Real-World Probability Books: Statistics

There are numerous non-technical books on Statistics -- these are some closely connected with probability.

Ziliak, Stephen and McCloskey, Deirdre. The Cult of Statistical Significance. Unversity of Michigan Press, 2008.

Tests of statistical significance are a particular tool which is appropriate in particular situations, basically to prevent you from jumping to conclusions based on too little data. Because this topic lends itself to definite rules which can be mechanically implemented, it has been prominently featured in introductory statistics courses and textbooks for 80 years. But according to the principle "if all you have is a hammer, then everything starts to look like a nail", it has become a ritual requirement for academic papers in fields such as economics, psychology and medicine to include tests of significance. As the book argues at length, this is a misplaced focus; instead of asking "can we be sure beyond reasonable doubt that the size of a certain effect is not zero" one should think about "how can we estimate the size of the effect and its real world significance". A nice touch is the authors' use of the word oomph for "size of effect".

Misplaced emphasis on tests of significance is indeed arguably one of the greatest "wrong turns" in twentieth century science. This point is widely accepted amongst academics who use statistics, but perversely the innate conservatism of authors and academic journals causes them to continue a bad tradition. All this makes a great topic for a book, which in the hands of an inspired author like Steven Jay Gould might have become highly influential. The book under review is perfectly correct in its central logical points, and I hope it does succeed in having influence, but to my taste it's handicapped by several stylistic features.

(1) The overall combative style rapidly becomes grating.

(2) A little history -- how did this state of affairs arise? -- is reasonable, but this book has too much, with a curious emphasis on the personalities of the individuals involved, which is just distracting in a book about errors in statistical logic.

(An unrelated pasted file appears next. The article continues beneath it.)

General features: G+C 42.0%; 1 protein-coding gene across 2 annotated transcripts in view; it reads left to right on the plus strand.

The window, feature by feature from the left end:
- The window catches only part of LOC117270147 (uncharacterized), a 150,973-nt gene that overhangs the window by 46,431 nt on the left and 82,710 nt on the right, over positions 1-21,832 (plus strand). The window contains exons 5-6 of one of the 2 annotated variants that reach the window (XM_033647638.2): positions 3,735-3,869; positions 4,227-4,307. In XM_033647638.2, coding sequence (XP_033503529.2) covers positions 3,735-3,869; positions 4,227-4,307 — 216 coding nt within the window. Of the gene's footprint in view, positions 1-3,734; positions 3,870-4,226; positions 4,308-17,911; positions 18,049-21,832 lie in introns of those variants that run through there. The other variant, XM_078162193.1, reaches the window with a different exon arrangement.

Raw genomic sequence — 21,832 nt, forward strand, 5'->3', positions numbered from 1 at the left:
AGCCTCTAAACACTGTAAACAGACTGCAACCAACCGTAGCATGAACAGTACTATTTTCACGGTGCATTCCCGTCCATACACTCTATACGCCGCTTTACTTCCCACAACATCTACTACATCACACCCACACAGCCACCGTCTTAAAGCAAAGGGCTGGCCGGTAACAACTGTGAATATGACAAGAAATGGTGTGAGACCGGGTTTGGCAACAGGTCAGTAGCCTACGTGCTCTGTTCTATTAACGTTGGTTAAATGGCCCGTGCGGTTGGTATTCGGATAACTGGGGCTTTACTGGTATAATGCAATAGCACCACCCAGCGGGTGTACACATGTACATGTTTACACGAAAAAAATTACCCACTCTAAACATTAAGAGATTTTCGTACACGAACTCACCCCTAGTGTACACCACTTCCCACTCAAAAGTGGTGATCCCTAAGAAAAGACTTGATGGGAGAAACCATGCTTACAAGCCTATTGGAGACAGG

(3) The authors don't seem to have thought carefully about their target audience. For a nonspecialist audience, a lighter "how to lie with statistics" style would surely work better. For an academic audience, a more focused [logical point/example of misuse/what authors should have done] format would surely be more effective.

(4) Their analysis of the number of papers making logical errors (e.g. confusing statistical significance with real-world importance) is wonderfully convincing that this problem hasn't yet gone away. But on the point "is this just an academic game being played badly, or does it have real world consequences" they assert the latter but merely give scattered examples, which are not completely convincing. If people fudge data in the traditional paradigm then surely they would fudge data in any alternate paradigm; if one researcher concludes an important real effect is "statistically insignificant" just because they didn't collect enough data, then won't another researcher be able to collect more data and thereby get the credit for proving it important? Ironically, they demonstrate the real world effect is non-zero but not how large it is ......

Savage, Sam L. The Flaw of Averages: Why we underestimate risk in the face of uncertainty. Wiley, 2009.

See my review.

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